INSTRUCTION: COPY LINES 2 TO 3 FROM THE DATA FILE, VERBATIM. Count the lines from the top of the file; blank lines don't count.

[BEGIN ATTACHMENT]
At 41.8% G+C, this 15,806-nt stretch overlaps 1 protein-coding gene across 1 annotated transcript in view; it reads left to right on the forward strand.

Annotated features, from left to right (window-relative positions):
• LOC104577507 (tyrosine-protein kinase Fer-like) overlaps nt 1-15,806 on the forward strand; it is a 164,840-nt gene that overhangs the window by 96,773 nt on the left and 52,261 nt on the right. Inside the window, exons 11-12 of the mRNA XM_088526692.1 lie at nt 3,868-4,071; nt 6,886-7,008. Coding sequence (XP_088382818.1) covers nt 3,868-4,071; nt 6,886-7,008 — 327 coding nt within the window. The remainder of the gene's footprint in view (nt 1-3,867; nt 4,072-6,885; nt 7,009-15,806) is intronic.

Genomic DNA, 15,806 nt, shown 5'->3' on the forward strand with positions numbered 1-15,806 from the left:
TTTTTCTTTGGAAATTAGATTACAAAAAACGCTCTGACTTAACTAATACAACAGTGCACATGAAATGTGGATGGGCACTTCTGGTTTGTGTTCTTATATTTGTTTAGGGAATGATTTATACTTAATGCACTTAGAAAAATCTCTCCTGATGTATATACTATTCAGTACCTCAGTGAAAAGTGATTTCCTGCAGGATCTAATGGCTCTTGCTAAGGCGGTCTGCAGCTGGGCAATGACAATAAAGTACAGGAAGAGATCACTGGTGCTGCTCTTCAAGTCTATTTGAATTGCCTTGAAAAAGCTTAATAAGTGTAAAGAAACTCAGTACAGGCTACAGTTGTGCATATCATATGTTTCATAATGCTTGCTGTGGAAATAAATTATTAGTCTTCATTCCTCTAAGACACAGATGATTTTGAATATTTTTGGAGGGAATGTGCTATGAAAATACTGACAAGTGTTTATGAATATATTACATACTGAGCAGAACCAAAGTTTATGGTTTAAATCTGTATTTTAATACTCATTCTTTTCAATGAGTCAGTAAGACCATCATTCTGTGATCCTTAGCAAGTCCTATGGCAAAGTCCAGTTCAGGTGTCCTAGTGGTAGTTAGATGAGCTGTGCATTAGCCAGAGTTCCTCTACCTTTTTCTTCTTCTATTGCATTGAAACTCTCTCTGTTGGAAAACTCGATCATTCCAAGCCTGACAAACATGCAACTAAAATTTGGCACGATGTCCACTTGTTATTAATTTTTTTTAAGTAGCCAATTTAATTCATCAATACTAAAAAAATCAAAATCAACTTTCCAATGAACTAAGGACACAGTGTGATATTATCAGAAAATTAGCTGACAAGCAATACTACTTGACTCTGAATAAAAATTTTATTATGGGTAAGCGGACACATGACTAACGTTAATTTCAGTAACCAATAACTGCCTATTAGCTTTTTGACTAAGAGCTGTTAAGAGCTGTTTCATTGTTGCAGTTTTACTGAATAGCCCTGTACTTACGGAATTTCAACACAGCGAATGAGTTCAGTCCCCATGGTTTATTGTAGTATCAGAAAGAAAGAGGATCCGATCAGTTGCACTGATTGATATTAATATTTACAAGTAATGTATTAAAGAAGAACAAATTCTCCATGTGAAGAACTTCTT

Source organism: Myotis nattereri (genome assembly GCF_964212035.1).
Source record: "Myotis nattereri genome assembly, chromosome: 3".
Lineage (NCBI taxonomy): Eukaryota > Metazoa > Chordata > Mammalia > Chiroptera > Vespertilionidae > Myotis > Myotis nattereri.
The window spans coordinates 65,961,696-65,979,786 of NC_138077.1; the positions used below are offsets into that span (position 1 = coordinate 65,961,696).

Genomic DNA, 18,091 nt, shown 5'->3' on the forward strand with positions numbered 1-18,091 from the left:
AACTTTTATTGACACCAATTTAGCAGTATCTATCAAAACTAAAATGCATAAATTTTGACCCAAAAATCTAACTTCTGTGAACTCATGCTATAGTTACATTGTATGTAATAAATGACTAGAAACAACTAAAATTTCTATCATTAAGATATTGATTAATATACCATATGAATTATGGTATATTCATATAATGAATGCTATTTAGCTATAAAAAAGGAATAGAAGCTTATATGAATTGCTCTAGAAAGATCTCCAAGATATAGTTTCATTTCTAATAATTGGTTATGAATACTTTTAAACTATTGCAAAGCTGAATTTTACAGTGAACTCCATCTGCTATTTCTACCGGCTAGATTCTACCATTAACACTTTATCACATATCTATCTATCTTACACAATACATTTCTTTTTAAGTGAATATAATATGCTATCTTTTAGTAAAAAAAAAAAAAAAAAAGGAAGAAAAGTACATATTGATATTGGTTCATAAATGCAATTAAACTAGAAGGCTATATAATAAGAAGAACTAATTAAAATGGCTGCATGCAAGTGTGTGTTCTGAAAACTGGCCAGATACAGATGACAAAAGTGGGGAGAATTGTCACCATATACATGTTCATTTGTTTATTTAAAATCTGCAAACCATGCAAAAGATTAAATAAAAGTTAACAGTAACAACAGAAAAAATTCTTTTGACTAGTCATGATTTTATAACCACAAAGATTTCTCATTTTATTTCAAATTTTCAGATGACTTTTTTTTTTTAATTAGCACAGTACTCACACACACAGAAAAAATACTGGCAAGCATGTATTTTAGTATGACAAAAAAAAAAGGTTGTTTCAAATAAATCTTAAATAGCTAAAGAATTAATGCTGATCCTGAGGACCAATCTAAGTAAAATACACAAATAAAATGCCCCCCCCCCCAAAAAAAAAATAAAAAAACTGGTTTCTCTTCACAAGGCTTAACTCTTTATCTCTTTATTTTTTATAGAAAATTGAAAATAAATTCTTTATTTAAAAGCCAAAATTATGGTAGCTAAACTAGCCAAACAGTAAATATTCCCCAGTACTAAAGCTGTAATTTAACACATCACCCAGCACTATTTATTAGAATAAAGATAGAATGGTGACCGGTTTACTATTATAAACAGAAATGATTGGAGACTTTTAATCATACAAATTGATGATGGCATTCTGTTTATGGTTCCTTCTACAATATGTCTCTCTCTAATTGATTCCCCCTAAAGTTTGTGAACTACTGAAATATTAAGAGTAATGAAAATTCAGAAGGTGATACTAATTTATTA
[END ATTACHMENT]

Annotated features, from left to right (window-relative positions):
• LOC104577507 (tyrosine-protein kinase Fer-like) overlaps nt 1-15,806 on the forward strand; it is a 164,840-nt gene that overhangs the window by 96,773 nt on the left and 52,261 nt on the right. Inside the window, exons 11-12 of the mRNA XM_088526692.1 lie at nt 3,868-4,071; nt 6,886-7,008. Coding sequence (XP_088382818.1) covers nt 3,868-4,071; nt 6,886-7,008 — 327 coding nt within the window. The remainder of the gene's footprint in view (nt 1-3,867; nt 4,072-6,885; nt 7,009-15,806) is intronic.